Daily ESG Briefing: Key Aussie investors back new climate initiative

The latest developments in sustainable finance

The Investor Group on Climate Change has launched a 10-year initiative in Australia with backing from 16 institutional investors. Climate League 2030 will see participants commit to one new climate pledge each year, covering: 1) Adopting Paris-aligned targets 2) Collaborating to delivering emissions reductions 3) Investing in technologies and companies that will reduce Australia’s emissions. The initial group of investors, which together manage more than A$850bn, include AustralianSuper, HESTA, CBUS, Aware Super, IFM Investors, the Queensland Investment Corporation, Aberdeen Standard Investments, Australian Ethical, Impact Investment Group, Lendlease Funds Management, Local Government Super, New Forests, Pendal Group, Pollination, UniSuper and the Victorian Funds Management Corporation. “Climate League 2030 will also be progressively opened to insurers, banks and companies,” IGCC said in a statement. 

The head of the International Monetary Fund (IMF), Kristalina Georgieva, has called for carbon pricing to be “at the heart” of countries' climate change strategies. Addressing the Coalition of Finance Ministers for Climate Action earlier this week, she also called upon the biggest emitters to “adopt a carbon price floor”, as she fears that without it the “current Paris framework is not going to deliver the needed reduction of emissions by 25-50 percent in the next 10 years”.

It comes as the IMF publishes its latest world economic outlook in which it states that attaining net-zero emissions by 2050 is still possible, but the window to do so is vanishing “rapidly”. The Washington-based body recommends that the best mechanism to achieve net-zero and protect economies in the long-term is through green stimulus packages and steadily rising carbon prices. 

The Monetary Authority of Singapore is backing a new partnership between the  UK’s Imperial College Business School and Singapore Management University which aims to build "a new ecosystem for sustainable investing in Asia" in addition to redirecting investment capital toward climate change solutions. The joint initiative, named the Singapore Green Finance Centre, is also supported by Schroders', BNP Paribas Asset Management, HSBC, Goldman Sachs and the Bank of China.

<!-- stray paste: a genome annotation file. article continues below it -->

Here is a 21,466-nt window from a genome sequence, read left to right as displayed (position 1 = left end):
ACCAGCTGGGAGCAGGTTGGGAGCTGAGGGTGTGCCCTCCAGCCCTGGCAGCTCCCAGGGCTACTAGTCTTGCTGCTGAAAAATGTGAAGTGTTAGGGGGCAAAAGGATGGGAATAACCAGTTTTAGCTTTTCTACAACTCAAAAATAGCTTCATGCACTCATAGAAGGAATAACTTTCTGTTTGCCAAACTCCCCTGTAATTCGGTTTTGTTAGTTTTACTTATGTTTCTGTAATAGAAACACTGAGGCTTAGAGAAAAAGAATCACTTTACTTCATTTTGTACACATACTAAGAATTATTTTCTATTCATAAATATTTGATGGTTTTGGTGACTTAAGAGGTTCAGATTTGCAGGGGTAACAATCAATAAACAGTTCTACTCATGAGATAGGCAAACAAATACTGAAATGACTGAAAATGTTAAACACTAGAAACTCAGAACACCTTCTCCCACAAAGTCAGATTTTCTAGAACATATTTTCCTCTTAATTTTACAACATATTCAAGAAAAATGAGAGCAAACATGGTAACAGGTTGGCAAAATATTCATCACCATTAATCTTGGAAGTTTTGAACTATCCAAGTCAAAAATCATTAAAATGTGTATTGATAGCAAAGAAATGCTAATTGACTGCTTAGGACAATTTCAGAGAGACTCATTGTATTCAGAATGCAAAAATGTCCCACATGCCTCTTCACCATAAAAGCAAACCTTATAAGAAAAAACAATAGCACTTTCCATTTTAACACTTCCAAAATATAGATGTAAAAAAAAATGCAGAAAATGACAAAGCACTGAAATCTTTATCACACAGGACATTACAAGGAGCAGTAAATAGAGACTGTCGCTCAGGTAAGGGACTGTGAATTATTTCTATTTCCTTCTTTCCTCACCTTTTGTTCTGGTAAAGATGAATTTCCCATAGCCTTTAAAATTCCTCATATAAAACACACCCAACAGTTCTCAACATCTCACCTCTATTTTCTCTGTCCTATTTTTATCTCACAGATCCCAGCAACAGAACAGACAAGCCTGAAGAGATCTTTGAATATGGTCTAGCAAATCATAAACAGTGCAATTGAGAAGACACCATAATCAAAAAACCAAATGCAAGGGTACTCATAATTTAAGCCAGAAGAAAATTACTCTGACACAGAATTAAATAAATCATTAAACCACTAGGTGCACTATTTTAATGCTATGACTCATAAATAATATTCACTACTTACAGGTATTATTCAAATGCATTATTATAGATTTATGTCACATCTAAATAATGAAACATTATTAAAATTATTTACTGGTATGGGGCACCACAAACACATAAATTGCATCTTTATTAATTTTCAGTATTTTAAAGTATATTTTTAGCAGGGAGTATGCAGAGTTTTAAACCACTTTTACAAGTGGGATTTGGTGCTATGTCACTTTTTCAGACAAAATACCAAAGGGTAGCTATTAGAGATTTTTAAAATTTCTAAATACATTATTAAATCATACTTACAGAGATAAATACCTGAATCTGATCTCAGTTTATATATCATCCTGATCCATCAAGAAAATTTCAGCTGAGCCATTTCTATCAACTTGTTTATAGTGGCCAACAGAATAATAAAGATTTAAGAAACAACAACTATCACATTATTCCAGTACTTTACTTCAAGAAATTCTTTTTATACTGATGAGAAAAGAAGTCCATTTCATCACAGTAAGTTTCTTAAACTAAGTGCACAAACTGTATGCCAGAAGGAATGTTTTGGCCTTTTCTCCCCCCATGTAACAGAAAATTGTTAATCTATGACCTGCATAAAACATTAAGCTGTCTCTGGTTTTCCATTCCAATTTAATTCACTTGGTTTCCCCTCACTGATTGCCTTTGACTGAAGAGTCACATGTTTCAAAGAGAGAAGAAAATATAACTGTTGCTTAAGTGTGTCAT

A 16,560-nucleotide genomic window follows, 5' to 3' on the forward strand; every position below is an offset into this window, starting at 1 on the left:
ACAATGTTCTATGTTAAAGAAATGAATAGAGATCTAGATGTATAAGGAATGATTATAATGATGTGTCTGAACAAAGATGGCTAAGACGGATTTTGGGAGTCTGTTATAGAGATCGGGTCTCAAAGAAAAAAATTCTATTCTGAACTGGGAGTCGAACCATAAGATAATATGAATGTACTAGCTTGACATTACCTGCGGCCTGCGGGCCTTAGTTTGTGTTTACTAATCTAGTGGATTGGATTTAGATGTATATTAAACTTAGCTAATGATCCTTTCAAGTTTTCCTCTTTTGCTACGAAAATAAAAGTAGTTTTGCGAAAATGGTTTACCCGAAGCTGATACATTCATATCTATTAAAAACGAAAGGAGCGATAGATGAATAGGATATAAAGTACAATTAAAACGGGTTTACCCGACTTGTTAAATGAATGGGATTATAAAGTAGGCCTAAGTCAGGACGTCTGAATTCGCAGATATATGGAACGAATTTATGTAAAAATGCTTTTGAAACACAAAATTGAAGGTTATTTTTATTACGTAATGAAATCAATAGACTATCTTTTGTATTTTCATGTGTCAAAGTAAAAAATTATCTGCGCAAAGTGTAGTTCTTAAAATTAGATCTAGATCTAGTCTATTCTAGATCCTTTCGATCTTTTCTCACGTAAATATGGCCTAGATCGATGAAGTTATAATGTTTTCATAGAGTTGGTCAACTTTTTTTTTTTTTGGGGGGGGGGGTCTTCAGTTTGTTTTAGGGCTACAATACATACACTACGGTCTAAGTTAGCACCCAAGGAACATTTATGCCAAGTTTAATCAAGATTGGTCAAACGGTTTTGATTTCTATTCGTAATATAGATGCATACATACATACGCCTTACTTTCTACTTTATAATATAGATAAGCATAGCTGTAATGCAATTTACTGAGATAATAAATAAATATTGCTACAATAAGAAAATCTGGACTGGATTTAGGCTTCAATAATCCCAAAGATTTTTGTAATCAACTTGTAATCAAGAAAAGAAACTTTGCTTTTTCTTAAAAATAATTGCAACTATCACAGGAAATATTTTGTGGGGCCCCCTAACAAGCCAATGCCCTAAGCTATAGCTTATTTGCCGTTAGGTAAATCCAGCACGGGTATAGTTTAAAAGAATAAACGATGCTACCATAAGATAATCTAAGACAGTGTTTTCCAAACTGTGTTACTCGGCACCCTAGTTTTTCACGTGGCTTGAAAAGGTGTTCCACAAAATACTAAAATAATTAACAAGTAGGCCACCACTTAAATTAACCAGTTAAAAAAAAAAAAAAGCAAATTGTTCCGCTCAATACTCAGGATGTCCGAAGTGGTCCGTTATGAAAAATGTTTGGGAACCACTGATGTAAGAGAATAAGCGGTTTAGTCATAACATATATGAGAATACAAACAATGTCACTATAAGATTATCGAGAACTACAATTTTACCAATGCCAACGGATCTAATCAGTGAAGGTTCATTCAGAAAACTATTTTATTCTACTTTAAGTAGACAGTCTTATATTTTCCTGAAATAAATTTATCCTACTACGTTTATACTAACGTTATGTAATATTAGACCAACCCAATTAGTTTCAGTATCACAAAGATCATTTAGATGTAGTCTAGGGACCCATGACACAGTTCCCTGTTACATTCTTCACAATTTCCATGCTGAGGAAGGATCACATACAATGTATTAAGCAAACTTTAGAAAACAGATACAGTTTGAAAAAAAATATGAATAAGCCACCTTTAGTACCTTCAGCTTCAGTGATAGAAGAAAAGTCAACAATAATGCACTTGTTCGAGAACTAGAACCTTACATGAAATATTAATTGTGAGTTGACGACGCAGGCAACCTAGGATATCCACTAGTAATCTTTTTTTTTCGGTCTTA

For 63% of respondents to a recent Morgan Stanley poll, the primary driver for offering SRI/ESG products was better investment returns, with just 5% attributing it to a belief in ethical companies. According to the 600 participants in How are Investors Approaching Sustainable Investing?, climate and carbon are the most important ESG themes and ESG integration is the most common approach investors take, followed by thematic allocations, impact investing, best-in-class, engagement and voting, and finally exclusions.

Banks in Indonesia need additional support to fall in line with global standards on ESG reporting, according to ESG research house Bumi Global Karbon. Just 24% of the ESG parameters used by the 15 banks that have submitted sustainability reports to the country’s Financial Services Authority, Otoritas Jasa Keuangan, are in line with global expectations, the research found. The submissions were made as part of the first phase in a new policy which requires all financial institutions and listed companies in Indonesia to file ESG reports annually by the end of 2025. Bumi Global Karbon believes the regulator needs to offer more technical guidance on data collection and reporting framework to improve the quality of ESG data, as well as provide incentives to encourage better reporting and performance.  

Paris Jordan, Head of Consulting at Murano Consulting, and Sophia Sednaoui, Business Development at Carmignac have co-launched Virtuvest, an ethical investing network for asset allocators, financial advisers and individuals to debate and learn about ESG issues and ethical investing.

Ethnic minorities only made up 6.7% of partner roles at the UK’s largest accountancy firms and none with under 200 employees reported that they had any BAME managers, according to data collected by the Financial Reporting Council. A new report from the UK regulator warned that the sector needs to increase diversity across gender and disability, as well as ethnicity, at the most senior levels of management. Women make up 56% of manager roles at smaller firms, but less than 20% at larger peers. 

MSCI’s ESG Ratings will now be available on Bloomberg Terminals. “With the shifting regulatory landscape and the demand for long-term sustainable returns, investors need the full picture of ESG data available to make informed decisions,” said Patricia Torres, Global Head of Sustainable Finance Solutions at Bloomberg. “That is why Bloomberg is expanding our ESG data coverage to include third-party data from providers like MSCI.